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Today's News

  • Fun in the sun, but no wins for BC

        SHEPHERDSVILLE - There was plenty of fun and sun for the Bullitt Central Lady Cougars just before Christmas as they headed to Florida for the KSA Classic at Walt Disney World.
        The only thing missing were some victories. The Lady Cougars lost three straight games in the eight-team event against teams from the east coast.
        Unfortunately, because of limited manpower, Bullitt Central head coach Bryan Bates could not collect very many statistics. In fact, he didn’t even have complete scoring for his own team.

  • Slow start dooms BE late in KOB

        FAIRDALE - Bullitt East’s pre-Christmas trek through some of the best teams in the state continued even in the consolation bracket of the King of the Bluegrass Holiday Tournament at Fairdale High School.
        After losing to Eastern, the state’s second-ranked team, in the first round of the event, Charger head coach Troy Barr had one goal - win two games in the small gym and get back to the big room for the final day of the tournament.
        Mission accomplished.

  • Holiday hoops events have a clear hierarchy

        SHEPHERDSVILLE - What can you say about a tournament where you lose the first game of the event to the second ranked team in Kentucky to fall into the consolation bracket?
        Once you get there, you face two more teams ranked among the top five teams coming into the season by the state’s coaches.
        You just say ‘wow’ and walk away happy with a 2-2 record.

  • Nichols firefighters practice rescue work on old school bus

        NICHOLS - Western Bullitt County has more hills and curvy, steep roads than most of the area, some accessed by Bullitt County Public Schools buses.
        In an attempt for better preparation in the event of an emergency, Nichols Fire Department routinely practices school bus emergency rescue situations.
        Nichols training officer Dannye Allen said firefighters practice on older buses provided by BCPS.

  • Exiting officials deserve praise for their efforts to serve public

        There’s just a few days left before the calendar turns its next page.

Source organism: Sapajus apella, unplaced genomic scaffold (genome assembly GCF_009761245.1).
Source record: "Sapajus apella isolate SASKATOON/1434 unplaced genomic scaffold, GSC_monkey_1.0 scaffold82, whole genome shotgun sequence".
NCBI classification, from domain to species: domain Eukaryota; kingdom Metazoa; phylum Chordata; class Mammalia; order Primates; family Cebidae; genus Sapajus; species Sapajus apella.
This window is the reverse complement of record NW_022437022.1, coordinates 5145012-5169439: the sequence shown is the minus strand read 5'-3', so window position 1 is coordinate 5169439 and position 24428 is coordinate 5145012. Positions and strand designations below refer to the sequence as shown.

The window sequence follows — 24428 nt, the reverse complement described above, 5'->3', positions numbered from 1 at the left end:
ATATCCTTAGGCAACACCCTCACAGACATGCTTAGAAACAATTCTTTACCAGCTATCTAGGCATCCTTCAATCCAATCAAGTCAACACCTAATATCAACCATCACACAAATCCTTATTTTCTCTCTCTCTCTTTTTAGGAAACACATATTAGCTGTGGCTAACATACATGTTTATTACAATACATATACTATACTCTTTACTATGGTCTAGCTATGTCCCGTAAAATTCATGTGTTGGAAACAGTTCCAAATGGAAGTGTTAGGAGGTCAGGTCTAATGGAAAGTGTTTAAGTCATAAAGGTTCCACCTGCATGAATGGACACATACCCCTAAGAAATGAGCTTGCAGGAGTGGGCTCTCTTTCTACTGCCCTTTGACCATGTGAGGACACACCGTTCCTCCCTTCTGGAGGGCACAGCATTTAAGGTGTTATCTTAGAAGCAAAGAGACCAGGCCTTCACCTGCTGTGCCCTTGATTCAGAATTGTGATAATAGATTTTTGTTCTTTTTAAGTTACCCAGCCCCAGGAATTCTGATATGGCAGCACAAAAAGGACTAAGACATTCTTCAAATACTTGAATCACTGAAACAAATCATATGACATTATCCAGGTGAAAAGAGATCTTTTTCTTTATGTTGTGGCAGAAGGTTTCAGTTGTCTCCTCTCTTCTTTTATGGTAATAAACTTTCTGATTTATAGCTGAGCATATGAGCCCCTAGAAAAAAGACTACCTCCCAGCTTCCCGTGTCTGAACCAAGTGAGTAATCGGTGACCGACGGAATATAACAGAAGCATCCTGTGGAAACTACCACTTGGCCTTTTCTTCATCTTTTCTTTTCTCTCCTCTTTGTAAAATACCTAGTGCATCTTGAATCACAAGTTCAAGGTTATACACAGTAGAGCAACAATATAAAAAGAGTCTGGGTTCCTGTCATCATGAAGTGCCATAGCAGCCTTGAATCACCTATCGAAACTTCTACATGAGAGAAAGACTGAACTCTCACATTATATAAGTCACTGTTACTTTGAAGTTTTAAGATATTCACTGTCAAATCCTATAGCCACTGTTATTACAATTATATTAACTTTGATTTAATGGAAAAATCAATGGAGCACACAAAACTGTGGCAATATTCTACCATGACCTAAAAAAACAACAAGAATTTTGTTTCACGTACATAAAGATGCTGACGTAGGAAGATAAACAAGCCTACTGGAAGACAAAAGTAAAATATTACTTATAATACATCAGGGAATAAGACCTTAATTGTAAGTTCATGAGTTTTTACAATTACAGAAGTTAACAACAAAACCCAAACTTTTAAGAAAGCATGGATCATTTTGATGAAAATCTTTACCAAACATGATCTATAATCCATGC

When January arrives, Bullitt County will lose some good public servants. This happens every election cycle.
        The names may change but their devotion to the community doesn’t.
        At the county level, Thomas Kappel will be leaving as coroner, an office he has served in since the early 1980s. It is a position that doesn’t get a lot of publicity    unless some really bad crimes occur.

  • COYLE'S CORNER 12/29/10

        This week Paul Coyle wishes everyone a happy New Year

  • Authors bring works to NBHS

        HEBRON ESTATES - North Bullitt High School librarian Mary Parker is always looking for an idea to drum up reader interest.
        That’s why she took advantage of a school band concert to promote an author faire.
        Parker invited a list of local authors to participate at the event, held in conjunction with North Bullitt’s annual Christmas concert.

  • LJ man takes 20 years in case of making meth

        LEBANON JUNCTION - A Bullitt County man was recently found guilty of manufacturing methamphetamine.
        A Bullitt Circuit jury found Jason Argenbright of Lebanon Junction guilty of manufacturing methamphetamine in October 2009.
        According to testimony delivered by members of the Bullitt County Drug Task Force, a meth lab was found in a garage outside the residence Argenbright was living in.

  • Memory lives on with bed to help families

        LOUISVILLE - It’s been 18 months since Michaela Walls passed away, but she is still giving special gifts to her family and the community.
        The seven-year-old Shepherdsville resident suffered from Rett Syndrome, a nervous system disorder causing multiple developmental issues.
        Michaela and her family spent a lot of time at Kosair Children’s Hospital in Louisville, where the medical team took care of all family and friends.

  • Sholar: Helping public part of success

        SHEPHERDSVILLE - Walter Sholar has told the tale about his high school dream of serving as county attorney.
        That has been accomplished over the past 21 years. But he also realized a bigger dream - to be an attorney.
        As his days as county attorney come to an end after five terms, Sholar is ready to embark on his real passion of helping people.